How? Shah suggested that digital marketers will need to get better at connecting separate in-platform data ecosystems. Think Meta, Google Analytics 4, and so on. While those platforms are working on revising their tracking and attribution to deal with the so-called cookieless future, they’ll only provide you information on their own ecosystems. Marketers will have to figure out how everything connects, using bridging tools like Google Tag Manager.
However, even outside of these technological shifts, that takes the right attribution model.
First, remember that you’ll need both demand creation and demand capture, but that they’re separate parts of a customer journey that do different things.
Demand creation happens earlier in a buyer’s journey, when you’re educating them on a problem and creating demand for its solution — usually through educational pieces and less conversion-focused content.
Demand capture is all about actually converting the roughly 5% of prospective customers who are ready to buy (and who have been primed by demand creation content). It’s easy to attribute a disproportionate amount of revenue to your demand capture, when demand creation is an equally important piece of priming leads.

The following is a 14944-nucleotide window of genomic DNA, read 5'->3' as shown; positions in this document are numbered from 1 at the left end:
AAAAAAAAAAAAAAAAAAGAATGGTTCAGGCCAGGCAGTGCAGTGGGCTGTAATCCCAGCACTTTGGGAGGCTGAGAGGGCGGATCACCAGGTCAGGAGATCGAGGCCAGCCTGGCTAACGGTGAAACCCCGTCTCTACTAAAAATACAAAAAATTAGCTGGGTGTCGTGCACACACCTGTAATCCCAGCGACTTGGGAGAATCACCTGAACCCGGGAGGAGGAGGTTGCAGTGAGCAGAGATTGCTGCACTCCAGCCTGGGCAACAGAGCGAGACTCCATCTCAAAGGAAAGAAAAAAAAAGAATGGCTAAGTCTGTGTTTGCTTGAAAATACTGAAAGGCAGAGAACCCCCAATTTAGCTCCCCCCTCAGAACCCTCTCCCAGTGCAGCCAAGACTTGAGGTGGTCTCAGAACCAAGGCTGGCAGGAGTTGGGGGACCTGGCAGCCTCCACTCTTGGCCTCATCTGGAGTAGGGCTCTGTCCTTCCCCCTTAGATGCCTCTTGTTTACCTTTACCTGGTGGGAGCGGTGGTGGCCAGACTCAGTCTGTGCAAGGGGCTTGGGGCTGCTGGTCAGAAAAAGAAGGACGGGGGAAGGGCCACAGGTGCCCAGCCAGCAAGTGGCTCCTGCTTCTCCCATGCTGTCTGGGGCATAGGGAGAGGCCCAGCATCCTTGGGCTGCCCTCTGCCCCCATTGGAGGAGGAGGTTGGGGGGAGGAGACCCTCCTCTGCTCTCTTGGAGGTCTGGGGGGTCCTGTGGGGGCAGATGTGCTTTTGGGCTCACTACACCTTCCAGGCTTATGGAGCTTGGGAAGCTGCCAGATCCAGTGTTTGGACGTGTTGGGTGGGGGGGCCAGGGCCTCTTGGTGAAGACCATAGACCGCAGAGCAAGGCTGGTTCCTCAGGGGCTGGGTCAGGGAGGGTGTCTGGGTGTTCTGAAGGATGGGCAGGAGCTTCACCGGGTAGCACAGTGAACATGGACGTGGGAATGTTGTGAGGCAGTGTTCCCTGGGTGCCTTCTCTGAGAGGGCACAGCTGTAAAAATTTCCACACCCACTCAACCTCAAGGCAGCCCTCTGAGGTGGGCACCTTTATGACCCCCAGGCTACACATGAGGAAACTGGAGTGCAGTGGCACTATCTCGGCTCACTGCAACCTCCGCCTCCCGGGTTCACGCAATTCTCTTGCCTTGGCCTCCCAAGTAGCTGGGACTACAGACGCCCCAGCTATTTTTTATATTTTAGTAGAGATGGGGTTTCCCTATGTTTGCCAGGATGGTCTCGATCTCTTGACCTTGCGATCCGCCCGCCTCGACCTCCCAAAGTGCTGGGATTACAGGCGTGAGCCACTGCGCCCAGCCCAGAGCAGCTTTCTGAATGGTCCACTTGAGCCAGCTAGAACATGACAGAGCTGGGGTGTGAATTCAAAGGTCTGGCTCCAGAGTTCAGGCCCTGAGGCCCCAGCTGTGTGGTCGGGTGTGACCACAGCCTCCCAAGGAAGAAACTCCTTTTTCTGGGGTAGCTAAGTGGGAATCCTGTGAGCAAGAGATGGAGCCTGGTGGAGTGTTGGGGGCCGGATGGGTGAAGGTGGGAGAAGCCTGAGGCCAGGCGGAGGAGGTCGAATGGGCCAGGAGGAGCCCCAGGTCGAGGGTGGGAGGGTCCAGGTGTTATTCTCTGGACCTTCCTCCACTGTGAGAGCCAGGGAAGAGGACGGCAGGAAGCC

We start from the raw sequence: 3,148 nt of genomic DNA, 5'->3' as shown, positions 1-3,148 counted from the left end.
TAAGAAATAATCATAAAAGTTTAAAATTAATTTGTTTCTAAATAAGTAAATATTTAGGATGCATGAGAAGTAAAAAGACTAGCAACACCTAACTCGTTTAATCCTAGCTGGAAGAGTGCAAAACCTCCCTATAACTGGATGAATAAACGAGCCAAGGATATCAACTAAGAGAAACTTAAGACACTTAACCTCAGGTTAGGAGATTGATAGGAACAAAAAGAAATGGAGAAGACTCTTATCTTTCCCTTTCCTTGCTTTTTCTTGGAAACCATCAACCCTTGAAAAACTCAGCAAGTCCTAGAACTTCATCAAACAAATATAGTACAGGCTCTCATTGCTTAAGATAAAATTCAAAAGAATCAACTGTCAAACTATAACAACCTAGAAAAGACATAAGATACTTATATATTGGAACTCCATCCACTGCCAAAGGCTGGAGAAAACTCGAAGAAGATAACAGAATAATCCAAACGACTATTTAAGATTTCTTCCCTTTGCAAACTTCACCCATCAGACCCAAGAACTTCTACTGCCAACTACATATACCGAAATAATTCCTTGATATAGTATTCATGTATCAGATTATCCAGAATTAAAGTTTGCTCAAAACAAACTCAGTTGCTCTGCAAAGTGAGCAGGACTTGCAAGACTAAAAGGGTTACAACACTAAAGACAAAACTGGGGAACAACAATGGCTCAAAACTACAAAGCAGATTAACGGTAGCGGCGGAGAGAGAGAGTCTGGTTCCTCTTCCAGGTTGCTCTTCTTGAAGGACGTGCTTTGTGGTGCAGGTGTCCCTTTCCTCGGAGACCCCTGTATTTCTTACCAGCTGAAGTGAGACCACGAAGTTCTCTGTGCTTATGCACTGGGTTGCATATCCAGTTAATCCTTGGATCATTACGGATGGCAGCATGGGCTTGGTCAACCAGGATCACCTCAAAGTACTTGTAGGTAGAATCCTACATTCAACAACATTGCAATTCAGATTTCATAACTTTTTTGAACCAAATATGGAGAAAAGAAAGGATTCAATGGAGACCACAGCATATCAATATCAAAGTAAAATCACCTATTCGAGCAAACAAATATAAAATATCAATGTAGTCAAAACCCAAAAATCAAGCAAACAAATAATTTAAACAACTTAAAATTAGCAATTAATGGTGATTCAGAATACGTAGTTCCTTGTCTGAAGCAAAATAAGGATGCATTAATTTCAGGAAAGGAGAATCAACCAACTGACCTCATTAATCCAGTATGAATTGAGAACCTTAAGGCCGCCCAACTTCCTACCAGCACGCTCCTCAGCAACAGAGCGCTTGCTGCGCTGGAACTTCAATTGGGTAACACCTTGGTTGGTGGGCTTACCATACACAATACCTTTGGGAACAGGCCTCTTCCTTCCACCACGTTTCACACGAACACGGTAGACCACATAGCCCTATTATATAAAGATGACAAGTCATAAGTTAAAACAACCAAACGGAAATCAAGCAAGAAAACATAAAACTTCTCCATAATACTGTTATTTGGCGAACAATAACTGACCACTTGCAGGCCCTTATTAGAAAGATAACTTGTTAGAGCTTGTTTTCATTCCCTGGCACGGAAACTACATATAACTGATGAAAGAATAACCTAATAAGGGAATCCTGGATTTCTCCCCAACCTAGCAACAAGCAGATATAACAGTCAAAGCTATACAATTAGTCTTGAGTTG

Shah brought up an illustrative example: the parable of the pizzeria. In the parable, the owner of a pizzeria wants to bring in more business, so they hand three members of their team discount coupons in three colors: red, green, and white. In exchange for a discount, they’d bring in brand new customers and boost the store’s revenue, overall. The best seller would be the one who brings in the most customers with coupons of their color. Simple and straightforward attribution, right?
In the parable, customers keep coming into the pizzeria with green coupons. The owner understandably assumes that the salesperson with green coupons is their best performer. They’re bringing in tons of new traffic, after all!
Here’s the catch. The business is somehow doing worse, despite all of these new customers. How could that be? As it turns out, the green coupon salesperson has been hiding in a bush right in front of the store. Whenever they saw a customer about to enter, they handed them a coupon. In other words, the store was only getting the business it would have gotten without the green-coupon salesperson — but assumed that they were responsible for every sale.
This is the same way that end-of-journey conversion points can sometimes get the credit for a disproportionate number of new sales. If you overinvest in these channels, but ignore the touchpoints that are contributing to and generating plenty of that demand, your new sales pipeline will suffer. This is why it’s important to build a proper model for attribution.